Ghost estates haunt Ireland after property boom and bust
By Marie-Louise Gumuchian
STONEPARK, Ireland (Reuters) - The advertising catalog promised a new residential development, with a creche, tennis court and a mini golf course, minutes from the bustling center of the Irish town of Longford.
But as the leaking sewerage, pot-holed roads, lack of street lights and abandoned half-built houses around his home testify, the Silver Birches estate is far from what karate teacher John Killane had hoped for his family.
Wiring and abandoned building materials are scattered across the site making the grounds a dangerous playground for his children. Some of his neighbors also complain of rats coming to a nearby pool.
He and his wife say that with the developer in liquidation and with property prices slumping, there is little they can do but wait for help from the local council.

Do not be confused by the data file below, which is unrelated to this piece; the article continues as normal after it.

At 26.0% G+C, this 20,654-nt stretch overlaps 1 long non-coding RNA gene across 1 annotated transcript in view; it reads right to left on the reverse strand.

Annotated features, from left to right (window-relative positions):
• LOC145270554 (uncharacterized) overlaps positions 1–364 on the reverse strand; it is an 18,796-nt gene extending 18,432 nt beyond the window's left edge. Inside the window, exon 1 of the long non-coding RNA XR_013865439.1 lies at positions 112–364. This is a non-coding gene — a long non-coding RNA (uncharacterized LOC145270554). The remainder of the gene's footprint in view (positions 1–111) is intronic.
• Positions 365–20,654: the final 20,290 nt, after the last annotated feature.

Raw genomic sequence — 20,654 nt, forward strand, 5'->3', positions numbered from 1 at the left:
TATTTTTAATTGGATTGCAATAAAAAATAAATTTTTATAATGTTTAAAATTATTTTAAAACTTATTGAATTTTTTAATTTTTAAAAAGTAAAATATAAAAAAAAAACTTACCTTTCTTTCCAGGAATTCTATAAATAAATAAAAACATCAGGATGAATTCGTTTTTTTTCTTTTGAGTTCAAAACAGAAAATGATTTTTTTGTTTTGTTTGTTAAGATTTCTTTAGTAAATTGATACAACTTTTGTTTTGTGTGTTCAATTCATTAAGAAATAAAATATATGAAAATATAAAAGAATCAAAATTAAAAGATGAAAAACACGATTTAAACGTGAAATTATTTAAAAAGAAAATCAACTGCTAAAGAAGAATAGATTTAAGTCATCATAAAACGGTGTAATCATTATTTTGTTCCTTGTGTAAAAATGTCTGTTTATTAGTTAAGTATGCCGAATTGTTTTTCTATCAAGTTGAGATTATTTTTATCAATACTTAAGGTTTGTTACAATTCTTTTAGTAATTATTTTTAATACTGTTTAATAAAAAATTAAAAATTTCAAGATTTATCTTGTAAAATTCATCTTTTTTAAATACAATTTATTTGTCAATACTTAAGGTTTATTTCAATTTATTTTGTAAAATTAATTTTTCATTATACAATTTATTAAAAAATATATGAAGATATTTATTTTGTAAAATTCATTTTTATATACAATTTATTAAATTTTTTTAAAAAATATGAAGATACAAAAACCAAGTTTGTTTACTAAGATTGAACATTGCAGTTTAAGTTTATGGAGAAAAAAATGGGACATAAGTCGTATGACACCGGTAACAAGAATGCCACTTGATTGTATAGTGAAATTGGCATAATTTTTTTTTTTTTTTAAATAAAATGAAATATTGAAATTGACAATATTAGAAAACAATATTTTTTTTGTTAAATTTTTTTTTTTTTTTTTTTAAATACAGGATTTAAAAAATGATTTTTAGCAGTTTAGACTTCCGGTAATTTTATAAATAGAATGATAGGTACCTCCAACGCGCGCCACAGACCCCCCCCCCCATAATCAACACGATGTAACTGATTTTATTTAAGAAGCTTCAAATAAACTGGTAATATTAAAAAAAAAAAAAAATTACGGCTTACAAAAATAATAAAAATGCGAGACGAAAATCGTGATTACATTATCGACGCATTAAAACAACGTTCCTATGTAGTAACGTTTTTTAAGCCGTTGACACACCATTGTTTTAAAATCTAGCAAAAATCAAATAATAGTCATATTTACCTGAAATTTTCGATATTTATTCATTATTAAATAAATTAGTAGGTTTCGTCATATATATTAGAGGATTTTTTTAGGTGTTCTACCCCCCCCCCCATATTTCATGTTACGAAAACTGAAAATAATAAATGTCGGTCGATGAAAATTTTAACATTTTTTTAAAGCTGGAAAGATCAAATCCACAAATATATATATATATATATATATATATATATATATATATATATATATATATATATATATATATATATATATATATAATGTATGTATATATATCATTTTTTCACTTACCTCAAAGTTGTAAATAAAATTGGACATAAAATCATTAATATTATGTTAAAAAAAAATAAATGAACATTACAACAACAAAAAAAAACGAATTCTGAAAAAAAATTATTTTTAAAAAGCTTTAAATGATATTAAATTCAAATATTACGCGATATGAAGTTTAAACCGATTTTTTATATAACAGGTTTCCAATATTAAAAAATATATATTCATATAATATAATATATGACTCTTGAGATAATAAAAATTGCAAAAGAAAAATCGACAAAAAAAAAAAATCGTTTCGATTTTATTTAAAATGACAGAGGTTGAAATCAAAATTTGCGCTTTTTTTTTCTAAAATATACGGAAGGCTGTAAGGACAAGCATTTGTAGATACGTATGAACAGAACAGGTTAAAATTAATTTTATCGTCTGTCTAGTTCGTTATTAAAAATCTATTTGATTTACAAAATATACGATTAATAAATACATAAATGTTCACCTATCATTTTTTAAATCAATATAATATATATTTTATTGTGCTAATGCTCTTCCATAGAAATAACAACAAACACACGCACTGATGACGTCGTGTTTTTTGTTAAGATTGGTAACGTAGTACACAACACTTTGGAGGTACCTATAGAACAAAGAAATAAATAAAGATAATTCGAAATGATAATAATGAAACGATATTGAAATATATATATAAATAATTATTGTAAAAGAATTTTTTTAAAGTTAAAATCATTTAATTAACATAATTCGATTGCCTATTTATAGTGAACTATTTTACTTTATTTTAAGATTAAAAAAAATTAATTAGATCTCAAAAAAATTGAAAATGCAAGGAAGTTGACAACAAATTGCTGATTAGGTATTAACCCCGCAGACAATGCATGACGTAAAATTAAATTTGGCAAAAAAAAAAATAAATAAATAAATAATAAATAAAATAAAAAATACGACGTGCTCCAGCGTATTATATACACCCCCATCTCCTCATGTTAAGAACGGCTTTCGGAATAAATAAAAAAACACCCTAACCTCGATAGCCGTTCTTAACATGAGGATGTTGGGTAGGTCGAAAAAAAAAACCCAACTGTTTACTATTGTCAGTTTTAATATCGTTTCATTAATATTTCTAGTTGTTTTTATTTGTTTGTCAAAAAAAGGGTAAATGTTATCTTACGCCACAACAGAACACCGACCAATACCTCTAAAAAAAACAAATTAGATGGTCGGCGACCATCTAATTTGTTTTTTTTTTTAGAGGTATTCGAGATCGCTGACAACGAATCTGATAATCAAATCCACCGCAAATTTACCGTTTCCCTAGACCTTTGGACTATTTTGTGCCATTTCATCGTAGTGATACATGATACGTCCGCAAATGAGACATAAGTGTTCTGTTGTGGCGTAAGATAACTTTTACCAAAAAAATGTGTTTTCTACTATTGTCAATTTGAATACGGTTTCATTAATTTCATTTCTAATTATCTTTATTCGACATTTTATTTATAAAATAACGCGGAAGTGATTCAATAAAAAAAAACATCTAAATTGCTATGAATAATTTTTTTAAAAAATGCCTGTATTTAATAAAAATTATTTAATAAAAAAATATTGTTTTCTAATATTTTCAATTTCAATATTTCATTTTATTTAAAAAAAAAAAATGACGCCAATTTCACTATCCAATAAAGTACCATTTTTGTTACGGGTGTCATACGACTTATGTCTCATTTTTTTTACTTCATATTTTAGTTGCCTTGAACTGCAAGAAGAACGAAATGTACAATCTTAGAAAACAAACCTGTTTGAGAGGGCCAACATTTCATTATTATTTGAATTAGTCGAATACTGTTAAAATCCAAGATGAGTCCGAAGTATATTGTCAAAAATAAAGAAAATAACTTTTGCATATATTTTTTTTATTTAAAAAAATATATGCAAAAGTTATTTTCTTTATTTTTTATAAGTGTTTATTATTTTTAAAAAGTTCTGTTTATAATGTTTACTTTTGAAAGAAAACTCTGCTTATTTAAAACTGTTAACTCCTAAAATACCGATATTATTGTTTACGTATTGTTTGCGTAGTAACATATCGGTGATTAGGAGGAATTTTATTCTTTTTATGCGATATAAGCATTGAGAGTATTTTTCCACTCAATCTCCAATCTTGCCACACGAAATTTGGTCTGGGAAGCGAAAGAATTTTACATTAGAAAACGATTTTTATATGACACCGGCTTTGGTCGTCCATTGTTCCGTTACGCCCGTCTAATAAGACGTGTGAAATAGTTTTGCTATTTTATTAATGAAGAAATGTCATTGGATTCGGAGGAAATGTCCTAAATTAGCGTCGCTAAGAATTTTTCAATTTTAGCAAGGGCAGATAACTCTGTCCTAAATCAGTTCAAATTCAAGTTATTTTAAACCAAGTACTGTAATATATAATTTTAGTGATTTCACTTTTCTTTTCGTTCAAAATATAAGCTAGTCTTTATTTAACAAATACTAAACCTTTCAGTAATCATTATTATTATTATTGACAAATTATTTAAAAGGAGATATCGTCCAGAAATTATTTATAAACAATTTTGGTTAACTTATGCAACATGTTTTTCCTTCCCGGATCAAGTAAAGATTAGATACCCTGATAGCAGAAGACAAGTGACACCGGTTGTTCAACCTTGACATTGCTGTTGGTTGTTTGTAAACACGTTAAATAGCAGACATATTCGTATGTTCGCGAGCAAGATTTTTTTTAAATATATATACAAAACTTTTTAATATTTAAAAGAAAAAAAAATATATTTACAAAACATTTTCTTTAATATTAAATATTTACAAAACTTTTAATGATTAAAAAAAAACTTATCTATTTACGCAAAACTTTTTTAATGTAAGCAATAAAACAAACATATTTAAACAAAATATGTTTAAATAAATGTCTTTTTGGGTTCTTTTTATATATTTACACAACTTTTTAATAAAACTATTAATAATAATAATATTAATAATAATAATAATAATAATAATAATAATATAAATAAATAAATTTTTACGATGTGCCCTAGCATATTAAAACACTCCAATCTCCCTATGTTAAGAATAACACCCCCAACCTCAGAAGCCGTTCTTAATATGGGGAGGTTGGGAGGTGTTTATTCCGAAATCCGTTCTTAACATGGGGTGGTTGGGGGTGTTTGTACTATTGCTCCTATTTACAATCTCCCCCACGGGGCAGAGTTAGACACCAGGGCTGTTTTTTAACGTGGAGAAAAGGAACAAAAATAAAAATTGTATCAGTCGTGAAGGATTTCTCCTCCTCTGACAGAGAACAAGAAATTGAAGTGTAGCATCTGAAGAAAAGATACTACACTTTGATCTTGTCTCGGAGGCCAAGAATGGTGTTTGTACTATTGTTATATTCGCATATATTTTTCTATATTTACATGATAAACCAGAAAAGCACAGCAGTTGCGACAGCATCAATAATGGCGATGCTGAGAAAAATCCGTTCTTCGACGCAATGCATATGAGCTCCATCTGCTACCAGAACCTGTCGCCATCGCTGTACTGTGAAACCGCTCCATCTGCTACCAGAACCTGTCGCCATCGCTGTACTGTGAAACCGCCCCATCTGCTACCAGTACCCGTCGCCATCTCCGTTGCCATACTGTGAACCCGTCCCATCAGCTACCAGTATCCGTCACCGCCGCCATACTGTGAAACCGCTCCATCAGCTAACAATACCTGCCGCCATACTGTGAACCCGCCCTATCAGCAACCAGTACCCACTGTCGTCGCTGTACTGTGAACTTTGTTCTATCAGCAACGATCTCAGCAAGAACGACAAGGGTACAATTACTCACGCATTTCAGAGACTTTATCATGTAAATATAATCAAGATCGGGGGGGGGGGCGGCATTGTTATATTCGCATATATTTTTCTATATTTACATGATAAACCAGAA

"This, which is a family home, is now slowly but surely turning into a derelict," the 45-year-old Killane said.
"If I were to try and sell my house right now, I'd say I would be laughed off the face of the earth."
With more than half of its 50 houses empty or unfinished, Silver Birches has been dubbed a "ghost estate" -- one of 620 residential developments around Ireland that are a haunting legacy of the former Celtic Tiger's property boom and bust.
After two years of austerity, Ireland still faces a slow climb out of recession as it tries to deal with the fallout of a crash that left an estimated oversupply of at least 100,000 housing units and the cost of rescuing its exposed lending sector mounts. Continued...